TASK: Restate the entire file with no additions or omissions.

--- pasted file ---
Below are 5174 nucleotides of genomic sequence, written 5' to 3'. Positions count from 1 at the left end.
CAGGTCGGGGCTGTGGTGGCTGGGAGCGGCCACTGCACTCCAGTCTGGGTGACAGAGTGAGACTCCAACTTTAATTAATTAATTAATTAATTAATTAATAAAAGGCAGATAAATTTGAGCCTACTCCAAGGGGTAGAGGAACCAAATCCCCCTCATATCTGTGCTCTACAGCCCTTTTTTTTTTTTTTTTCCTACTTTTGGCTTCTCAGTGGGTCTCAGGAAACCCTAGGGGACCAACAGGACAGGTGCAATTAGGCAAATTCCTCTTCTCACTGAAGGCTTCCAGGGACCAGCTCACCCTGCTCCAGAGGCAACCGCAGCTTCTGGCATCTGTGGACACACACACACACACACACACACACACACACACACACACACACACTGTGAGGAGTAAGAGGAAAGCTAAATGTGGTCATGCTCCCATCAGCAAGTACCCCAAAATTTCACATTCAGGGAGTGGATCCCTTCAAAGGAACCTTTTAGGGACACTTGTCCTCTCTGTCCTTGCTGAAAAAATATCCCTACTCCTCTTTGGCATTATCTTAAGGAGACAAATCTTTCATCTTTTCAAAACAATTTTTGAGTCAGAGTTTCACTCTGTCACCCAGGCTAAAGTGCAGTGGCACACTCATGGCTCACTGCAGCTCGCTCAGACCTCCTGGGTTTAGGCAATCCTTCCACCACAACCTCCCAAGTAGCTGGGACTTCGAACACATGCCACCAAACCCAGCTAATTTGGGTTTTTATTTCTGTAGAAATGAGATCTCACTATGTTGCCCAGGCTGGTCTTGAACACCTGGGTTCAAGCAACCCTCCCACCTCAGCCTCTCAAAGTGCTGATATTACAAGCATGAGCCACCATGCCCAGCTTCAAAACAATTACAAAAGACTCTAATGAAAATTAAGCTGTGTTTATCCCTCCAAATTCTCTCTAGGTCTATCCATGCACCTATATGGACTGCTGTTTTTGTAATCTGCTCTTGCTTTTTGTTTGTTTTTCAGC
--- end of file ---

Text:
Below are 5174 nucleotides of genomic sequence, written 5' to 3'. Positions count from 1 at the left end.
CAGGTCGGGGCTGTGGTGGCTGGGAGCGGCCACTGCACTCCAGTCTGGGTGACAGAGTGAGACTCCAACTTTAATTAATTAATTAATTAATTAATTAATAAAAGGCAGATAAATTTGAGCCTACTCCAAGGGGTAGAGGAACCAAATCCCCCTCATATCTGTGCTCTACAGCCCTTTTTTTTTTTTTTTTCCTACTTTTGGCTTCTCAGTGGGTCTCAGGAAACCCTAGGGGACCAACAGGACAGGTGCAATTAGGCAAATTCCTCTTCTCACTGAAGGCTTCCAGGGACCAGCTCACCCTGCTCCAGAGGCAACCGCAGCTTCTGGCATCTGTGGACACACACACACACACACACACACACACACACACACACACACACACTGTGAGGAGTAAGAGGAAAGCTAAATGTGGTCATGCTCCCATCAGCAAGTACCCCAAAATTTCACATTCAGGGAGTGGATCCCTTCAAAGGAACCTTTTAGGGACACTTGTCCTCTCTGTCCTTGCTGAAAAAATATCCCTACTCCTCTTTGGCATTATCTTAAGGAGACAAATCTTTCATCTTTTCAAAACAATTTTTGAGTCAGAGTTTCACTCTGTCACCCAGGCTAAAGTGCAGTGGCACACTCATGGCTCACTGCAGCTCGCTCAGACCTCCTGGGTTTAGGCAATCCTTCCACCACAACCTCCCAAGTAGCTGGGACTTCGAACACATGCCACCAAACCCAGCTAATTTGGGTTTTTATTTCTGTAGAAATGAGATCTCACTATGTTGCCCAGGCTGGTCTTGAACACCTGGGTTCAAGCAACCCTCCCACCTCAGCCTCTCAAAGTGCTGATATTACAAGCATGAGCCACCATGCCCAGCTTCAAAACAATTACAAAAGACTCTAATGAAAATTAAGCTGTGTTTATCCCTCCAAATTCTCTCTAGGTCTATCCATGCACCTATATGGACTGCTGTTTTTGTAATCTGCTCTTGCTTTTTGTTTGTTTTTCAGC